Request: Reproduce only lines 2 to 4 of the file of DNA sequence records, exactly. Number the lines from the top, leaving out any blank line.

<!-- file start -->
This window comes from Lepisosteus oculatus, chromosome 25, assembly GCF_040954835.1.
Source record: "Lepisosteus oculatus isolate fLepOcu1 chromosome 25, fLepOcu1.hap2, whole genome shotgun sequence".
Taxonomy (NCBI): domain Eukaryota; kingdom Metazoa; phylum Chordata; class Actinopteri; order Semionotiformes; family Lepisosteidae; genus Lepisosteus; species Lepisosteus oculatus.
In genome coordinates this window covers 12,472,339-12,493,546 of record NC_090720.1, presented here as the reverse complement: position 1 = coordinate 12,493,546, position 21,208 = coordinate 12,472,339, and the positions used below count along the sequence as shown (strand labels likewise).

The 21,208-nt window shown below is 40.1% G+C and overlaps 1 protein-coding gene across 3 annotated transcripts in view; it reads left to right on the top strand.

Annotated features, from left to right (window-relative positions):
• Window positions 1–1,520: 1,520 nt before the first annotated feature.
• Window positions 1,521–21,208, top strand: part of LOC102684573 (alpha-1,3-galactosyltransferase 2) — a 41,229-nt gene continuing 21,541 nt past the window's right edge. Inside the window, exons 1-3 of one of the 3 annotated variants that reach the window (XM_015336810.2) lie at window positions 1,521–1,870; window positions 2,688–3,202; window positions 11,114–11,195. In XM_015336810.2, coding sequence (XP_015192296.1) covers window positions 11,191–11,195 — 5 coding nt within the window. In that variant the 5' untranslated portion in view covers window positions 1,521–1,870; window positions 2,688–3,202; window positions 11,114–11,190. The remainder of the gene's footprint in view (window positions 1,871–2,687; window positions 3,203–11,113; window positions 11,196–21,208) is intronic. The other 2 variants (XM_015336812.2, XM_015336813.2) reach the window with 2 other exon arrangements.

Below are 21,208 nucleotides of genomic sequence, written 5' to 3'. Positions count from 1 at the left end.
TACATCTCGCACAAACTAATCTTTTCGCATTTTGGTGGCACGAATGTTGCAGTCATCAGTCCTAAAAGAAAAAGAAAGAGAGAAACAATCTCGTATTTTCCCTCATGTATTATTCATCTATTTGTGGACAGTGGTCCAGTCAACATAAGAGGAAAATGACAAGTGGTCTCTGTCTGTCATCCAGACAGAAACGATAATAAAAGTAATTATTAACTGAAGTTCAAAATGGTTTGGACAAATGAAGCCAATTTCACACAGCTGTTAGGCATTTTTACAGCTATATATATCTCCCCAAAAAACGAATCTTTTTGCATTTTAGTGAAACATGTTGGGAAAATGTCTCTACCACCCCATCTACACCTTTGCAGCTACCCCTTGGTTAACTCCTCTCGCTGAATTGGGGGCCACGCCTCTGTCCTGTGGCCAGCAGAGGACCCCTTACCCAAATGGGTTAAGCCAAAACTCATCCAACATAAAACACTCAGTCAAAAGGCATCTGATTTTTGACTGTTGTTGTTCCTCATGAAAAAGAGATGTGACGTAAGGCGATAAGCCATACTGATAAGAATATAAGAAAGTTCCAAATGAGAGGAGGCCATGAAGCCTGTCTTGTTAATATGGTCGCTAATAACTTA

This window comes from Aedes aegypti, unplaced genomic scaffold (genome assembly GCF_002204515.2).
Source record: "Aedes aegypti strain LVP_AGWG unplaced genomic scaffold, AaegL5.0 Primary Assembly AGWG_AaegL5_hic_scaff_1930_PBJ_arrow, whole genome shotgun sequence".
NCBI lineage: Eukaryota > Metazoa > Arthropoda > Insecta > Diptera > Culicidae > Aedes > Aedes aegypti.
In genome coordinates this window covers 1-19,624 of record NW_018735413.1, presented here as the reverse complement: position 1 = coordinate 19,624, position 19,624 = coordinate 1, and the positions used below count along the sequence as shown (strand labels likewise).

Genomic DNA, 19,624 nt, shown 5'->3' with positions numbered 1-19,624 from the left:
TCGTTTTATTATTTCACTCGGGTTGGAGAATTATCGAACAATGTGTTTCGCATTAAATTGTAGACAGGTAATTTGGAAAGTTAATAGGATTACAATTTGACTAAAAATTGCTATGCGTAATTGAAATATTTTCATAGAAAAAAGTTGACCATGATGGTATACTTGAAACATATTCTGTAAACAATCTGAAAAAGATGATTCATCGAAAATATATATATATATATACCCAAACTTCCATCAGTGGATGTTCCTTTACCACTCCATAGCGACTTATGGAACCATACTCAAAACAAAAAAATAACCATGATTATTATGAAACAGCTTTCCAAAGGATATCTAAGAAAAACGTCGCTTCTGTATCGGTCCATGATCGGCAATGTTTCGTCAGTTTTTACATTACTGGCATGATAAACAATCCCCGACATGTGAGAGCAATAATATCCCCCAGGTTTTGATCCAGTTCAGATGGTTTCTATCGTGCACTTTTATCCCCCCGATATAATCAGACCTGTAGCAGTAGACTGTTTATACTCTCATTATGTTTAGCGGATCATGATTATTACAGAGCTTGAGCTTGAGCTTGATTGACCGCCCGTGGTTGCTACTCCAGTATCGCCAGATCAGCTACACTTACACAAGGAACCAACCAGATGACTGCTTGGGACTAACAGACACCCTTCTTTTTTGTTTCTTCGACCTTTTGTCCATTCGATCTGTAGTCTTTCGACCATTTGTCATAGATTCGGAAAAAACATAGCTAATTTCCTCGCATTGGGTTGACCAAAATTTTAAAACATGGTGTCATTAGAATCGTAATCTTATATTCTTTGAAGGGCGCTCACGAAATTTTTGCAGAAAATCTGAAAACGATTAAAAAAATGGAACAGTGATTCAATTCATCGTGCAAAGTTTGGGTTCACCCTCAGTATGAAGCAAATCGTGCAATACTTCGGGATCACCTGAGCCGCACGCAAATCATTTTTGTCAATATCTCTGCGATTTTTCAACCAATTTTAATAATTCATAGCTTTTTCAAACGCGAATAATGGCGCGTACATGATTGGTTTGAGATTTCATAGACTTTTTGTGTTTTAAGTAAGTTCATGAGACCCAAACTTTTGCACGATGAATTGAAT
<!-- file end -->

Source record: "Lepisosteus oculatus isolate fLepOcu1 chromosome 25, fLepOcu1.hap2, whole genome shotgun sequence".
Taxonomy (NCBI): domain Eukaryota; kingdom Metazoa; phylum Chordata; class Actinopteri; order Semionotiformes; family Lepisosteidae; genus Lepisosteus; species Lepisosteus oculatus.
In genome coordinates this window covers 12,472,339-12,493,546 of record NC_090720.1, presented here as the reverse complement: position 1 = coordinate 12,493,546, position 21,208 = coordinate 12,472,339, and the positions used below count along the sequence as shown (strand labels likewise).